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Let's get out our notebooks again and write descriptions of a variety of rocks. We'll just make notes on the physical characteristics, such as color and composition.

a. Color.

The colors of opaque rocks are best observed when the rock is scratched across a piece of unglazed tile. (Note: The streak that is left by the rock may be different from the rock's color.)

Now, excuse me, brilliant scientist, but how can we "best" observe the colors of opaque rocks by scratching them across a piece of unglazed tile, if the streak that is left by the rock is different from the rock's color? That is exactly what the brilliant scientist's notes said, and it makes no sense at all. What do I know? I'm just a writer.

Our resident geologist agrees; however, he would change the statement to say that rocks sometimes APPEAR to be of different colors than the streaks they leave. The rocks appear to be darker than the streaks, but usually the streaks are of the correct colors.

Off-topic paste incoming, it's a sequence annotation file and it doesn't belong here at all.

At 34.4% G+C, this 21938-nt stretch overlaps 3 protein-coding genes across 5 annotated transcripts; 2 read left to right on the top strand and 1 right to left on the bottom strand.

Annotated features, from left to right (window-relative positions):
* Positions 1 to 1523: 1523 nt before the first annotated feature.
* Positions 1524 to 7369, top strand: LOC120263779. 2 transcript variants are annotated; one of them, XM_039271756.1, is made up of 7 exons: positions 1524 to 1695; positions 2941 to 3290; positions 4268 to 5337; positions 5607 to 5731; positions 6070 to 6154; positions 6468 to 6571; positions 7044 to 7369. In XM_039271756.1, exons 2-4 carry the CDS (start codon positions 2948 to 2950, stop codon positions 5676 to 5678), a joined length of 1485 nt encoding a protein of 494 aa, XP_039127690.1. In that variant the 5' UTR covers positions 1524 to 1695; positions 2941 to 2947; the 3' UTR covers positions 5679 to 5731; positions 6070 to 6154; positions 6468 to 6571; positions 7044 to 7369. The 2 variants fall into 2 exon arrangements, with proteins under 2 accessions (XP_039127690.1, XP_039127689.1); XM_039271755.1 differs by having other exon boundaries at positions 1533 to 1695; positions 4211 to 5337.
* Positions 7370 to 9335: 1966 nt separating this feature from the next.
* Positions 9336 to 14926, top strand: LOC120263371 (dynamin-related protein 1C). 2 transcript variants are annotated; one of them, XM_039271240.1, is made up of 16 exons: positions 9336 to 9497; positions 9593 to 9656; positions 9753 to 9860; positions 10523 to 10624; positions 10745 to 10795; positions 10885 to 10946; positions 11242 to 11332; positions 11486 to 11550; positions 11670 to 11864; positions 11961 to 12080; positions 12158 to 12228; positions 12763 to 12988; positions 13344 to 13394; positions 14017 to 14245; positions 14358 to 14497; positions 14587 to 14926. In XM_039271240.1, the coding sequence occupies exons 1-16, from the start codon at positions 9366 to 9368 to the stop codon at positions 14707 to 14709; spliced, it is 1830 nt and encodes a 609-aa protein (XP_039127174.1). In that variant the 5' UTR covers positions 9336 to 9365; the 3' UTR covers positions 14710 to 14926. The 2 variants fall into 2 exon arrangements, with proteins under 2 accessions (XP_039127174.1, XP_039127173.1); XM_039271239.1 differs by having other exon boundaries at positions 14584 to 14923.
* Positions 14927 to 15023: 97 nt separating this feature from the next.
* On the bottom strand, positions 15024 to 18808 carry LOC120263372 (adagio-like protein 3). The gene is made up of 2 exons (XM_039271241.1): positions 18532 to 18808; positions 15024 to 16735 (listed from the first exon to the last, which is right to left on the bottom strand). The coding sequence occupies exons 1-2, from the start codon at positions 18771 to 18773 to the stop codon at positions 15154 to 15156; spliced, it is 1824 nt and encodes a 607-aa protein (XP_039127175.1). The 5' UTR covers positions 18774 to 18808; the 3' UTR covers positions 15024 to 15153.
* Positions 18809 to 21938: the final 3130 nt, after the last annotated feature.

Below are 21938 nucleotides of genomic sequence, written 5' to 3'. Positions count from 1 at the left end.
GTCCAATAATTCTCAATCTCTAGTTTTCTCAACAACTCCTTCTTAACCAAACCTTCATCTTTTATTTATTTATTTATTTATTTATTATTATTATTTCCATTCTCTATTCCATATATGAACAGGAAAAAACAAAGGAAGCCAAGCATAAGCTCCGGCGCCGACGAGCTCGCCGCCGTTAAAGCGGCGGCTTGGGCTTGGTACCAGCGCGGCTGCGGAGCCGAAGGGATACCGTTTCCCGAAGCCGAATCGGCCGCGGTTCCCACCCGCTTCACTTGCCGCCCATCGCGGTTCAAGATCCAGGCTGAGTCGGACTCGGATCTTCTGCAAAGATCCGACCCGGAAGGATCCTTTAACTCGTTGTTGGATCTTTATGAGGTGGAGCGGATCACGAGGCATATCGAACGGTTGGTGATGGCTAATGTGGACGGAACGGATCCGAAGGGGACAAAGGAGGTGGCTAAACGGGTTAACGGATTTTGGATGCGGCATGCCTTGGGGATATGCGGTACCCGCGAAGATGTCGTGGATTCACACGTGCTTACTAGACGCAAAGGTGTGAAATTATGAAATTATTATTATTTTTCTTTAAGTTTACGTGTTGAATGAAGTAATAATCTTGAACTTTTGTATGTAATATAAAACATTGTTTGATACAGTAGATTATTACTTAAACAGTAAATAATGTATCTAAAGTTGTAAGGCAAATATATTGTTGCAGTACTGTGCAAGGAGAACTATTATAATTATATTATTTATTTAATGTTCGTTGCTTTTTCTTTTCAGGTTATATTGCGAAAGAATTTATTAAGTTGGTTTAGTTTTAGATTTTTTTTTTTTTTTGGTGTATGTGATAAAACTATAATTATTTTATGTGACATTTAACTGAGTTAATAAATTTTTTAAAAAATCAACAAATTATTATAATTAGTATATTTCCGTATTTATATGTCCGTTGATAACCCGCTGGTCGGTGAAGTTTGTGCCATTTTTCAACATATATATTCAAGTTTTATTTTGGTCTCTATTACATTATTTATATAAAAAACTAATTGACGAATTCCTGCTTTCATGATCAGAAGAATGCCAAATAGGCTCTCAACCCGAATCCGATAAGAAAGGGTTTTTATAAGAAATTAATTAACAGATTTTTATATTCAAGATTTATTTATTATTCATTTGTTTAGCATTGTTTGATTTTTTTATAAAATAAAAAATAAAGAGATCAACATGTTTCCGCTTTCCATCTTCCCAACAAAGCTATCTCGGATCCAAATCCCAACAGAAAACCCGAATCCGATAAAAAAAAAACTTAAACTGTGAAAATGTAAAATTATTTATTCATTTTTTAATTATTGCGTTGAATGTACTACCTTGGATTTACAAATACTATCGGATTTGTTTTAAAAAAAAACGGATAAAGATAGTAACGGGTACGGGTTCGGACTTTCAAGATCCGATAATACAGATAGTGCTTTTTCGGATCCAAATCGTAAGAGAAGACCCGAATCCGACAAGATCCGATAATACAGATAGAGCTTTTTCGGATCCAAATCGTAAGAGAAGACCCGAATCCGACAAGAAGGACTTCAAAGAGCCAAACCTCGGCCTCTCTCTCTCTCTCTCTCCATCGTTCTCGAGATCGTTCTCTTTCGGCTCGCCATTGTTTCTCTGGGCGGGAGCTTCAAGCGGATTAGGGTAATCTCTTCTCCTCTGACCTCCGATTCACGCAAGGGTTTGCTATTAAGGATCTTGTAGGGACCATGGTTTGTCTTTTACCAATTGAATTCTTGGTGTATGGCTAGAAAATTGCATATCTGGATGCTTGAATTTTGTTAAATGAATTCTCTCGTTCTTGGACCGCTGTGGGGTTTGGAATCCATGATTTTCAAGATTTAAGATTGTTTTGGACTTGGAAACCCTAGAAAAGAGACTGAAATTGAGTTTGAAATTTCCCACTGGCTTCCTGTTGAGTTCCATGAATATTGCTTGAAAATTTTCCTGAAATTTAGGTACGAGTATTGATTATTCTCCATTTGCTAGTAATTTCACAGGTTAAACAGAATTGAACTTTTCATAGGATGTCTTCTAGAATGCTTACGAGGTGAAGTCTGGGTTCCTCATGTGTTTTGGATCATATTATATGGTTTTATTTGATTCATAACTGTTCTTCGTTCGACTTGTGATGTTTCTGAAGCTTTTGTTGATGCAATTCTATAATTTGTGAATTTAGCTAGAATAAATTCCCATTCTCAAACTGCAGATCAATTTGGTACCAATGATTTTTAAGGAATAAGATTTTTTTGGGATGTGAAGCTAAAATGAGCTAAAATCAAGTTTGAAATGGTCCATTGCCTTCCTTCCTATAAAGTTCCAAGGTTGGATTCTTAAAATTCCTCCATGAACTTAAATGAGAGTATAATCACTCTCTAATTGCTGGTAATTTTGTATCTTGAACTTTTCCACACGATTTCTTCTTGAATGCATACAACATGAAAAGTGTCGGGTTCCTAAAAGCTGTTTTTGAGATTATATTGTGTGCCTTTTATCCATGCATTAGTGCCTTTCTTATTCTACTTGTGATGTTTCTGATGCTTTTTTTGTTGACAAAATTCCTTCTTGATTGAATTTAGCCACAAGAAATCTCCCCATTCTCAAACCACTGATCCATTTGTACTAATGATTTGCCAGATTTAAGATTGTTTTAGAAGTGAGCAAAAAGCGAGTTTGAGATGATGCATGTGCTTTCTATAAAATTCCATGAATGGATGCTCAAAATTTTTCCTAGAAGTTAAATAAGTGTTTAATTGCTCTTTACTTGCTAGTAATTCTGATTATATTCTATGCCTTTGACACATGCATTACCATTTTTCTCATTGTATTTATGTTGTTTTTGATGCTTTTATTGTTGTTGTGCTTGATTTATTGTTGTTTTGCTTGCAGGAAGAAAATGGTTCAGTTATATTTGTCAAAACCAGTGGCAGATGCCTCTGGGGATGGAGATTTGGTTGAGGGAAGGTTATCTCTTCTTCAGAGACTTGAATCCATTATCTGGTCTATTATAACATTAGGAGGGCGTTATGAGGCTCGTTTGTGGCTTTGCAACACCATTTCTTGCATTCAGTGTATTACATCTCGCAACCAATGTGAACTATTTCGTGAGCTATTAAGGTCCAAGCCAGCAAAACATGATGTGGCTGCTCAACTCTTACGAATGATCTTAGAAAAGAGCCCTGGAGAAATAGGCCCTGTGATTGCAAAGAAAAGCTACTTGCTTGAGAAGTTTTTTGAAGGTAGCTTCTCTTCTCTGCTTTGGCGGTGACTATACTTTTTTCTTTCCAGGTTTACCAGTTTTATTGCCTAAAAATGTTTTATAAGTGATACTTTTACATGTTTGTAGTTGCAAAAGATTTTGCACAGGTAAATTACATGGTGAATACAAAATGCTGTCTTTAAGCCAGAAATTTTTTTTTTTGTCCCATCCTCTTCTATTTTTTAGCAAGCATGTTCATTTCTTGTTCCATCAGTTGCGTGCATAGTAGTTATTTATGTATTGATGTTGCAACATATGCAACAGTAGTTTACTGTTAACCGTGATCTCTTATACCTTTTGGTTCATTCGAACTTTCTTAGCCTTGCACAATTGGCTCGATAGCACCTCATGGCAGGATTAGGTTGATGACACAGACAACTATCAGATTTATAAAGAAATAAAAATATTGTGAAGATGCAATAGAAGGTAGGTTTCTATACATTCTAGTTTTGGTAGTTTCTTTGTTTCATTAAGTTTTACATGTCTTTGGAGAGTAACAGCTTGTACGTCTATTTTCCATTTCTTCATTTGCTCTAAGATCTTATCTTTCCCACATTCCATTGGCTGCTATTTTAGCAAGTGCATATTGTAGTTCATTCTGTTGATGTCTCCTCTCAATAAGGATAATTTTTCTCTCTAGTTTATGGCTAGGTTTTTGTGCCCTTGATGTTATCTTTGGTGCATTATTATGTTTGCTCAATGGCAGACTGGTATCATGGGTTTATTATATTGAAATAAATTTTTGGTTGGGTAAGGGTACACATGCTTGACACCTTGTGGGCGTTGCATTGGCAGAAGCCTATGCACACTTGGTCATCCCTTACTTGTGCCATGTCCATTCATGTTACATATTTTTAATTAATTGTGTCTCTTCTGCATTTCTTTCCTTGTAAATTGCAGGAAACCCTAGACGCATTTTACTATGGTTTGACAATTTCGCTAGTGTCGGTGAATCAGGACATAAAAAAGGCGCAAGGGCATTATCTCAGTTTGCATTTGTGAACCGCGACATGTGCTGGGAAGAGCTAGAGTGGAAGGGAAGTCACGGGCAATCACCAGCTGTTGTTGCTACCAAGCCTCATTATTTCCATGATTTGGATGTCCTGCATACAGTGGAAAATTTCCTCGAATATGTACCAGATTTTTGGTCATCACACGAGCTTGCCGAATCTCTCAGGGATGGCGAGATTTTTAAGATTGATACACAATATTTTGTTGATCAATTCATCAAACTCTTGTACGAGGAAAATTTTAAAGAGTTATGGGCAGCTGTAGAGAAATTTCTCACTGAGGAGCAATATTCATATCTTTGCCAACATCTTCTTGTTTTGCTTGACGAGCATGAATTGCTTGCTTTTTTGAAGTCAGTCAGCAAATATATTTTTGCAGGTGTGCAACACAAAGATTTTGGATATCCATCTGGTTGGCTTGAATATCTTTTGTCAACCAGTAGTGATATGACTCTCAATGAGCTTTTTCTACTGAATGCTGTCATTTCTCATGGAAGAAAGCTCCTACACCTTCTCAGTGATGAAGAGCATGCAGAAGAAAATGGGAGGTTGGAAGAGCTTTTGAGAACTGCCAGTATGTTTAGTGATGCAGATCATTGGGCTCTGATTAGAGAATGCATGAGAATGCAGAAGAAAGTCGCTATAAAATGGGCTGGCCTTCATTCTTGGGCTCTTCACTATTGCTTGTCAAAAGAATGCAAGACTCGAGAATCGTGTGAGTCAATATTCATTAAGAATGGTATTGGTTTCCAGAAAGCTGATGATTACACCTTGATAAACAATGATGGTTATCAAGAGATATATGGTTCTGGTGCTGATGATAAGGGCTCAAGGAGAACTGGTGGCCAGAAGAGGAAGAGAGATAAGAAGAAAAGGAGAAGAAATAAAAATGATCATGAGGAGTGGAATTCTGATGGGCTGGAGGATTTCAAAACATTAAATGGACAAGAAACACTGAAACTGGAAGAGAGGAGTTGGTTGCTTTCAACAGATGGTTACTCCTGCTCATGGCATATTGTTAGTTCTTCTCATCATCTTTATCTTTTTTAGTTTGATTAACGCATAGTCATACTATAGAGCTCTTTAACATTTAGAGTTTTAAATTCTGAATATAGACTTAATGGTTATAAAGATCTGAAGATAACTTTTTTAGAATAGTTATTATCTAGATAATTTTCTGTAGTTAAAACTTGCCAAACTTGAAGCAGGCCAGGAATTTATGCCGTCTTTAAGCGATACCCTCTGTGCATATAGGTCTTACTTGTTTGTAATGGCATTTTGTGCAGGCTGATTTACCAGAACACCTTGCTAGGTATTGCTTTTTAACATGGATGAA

Back to the brilliant scientist's notes:

Transparent and translucent rocks can be tested for their color or lack of color. Sort the rocks on the basis of color or number of different colors.

b. Composition.

Study the surface of the rocks with a hand lens, and note whether they are made of one, or more than one, kind of material.

Sort the rocks by the size of the particles they contain and by whether or not the particles are crystalline.

Break a rock (cover it with a cloth or bag before you hit it with the rock hammer), then compare the inside of the rock with its outside features. (Wear goggles.)

In breaking rocks, you may find that some break in certain ways (along cleavages). That is really called "fracturing." Note the directions of the fractures (e.g., the number of parallel lines or faces).

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